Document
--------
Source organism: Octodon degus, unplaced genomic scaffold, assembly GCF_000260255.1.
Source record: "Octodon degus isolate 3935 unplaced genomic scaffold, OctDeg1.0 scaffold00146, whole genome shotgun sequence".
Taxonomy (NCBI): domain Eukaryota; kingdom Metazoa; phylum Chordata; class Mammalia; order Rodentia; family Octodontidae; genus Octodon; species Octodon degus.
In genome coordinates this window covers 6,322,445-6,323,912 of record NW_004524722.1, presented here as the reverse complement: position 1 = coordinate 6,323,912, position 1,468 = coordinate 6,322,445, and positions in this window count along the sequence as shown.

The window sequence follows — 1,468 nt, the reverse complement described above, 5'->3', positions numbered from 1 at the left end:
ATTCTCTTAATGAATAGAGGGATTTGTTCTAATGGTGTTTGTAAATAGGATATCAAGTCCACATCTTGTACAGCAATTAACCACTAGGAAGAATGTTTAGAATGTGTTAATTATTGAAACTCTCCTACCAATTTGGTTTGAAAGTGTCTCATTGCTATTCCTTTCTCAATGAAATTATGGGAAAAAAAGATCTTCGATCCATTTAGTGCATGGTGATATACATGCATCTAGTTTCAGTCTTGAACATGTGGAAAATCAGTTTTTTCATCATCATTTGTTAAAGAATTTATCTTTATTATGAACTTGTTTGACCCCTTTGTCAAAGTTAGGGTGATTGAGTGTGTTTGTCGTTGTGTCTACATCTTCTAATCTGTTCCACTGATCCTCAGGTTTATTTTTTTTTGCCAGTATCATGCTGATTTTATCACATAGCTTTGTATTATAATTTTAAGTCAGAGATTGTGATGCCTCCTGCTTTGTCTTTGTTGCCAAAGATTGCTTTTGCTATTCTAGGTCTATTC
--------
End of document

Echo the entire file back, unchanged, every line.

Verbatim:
Source organism: Octodon degus, unplaced genomic scaffold, assembly GCF_000260255.1.
Source record: "Octodon degus isolate 3935 unplaced genomic scaffold, OctDeg1.0 scaffold00146, whole genome shotgun sequence".
Taxonomy (NCBI): domain Eukaryota; kingdom Metazoa; phylum Chordata; class Mammalia; order Rodentia; family Octodontidae; genus Octodon; species Octodon degus.
In genome coordinates this window covers 6,322,445-6,323,912 of record NW_004524722.1, presented here as the reverse complement: position 1 = coordinate 6,323,912, position 1,468 = coordinate 6,322,445, and positions in this window count along the sequence as shown.

The window sequence follows — 1,468 nt, the reverse complement described above, 5'->3', positions numbered from 1 at the left end:
ATTCTCTTAATGAATAGAGGGATTTGTTCTAATGGTGTTTGTAAATAGGATATCAAGTCCACATCTTGTACAGCAATTAACCACTAGGAAGAATGTTTAGAATGTGTTAATTATTGAAACTCTCCTACCAATTTGGTTTGAAAGTGTCTCATTGCTATTCCTTTCTCAATGAAATTATGGGAAAAAAAGATCTTCGATCCATTTAGTGCATGGTGATATACATGCATCTAGTTTCAGTCTTGAACATGTGGAAAATCAGTTTTTTCATCATCATTTGTTAAAGAATTTATCTTTATTATGAACTTGTTTGACCCCTTTGTCAAAGTTAGGGTGATTGAGTGTGTTTGTCGTTGTGTCTACATCTTCTAATCTGTTCCACTGATCCTCAGGTTTATTTTTTTTTGCCAGTATCATGCTGATTTTATCACATAGCTTTGTATTATAATTTTAAGTCAGAGATTGTGATGCCTCCTGCTTTGTCTTTGTTGCCAAAGATTGCTTTTGCTATTCTAGGTCTATTC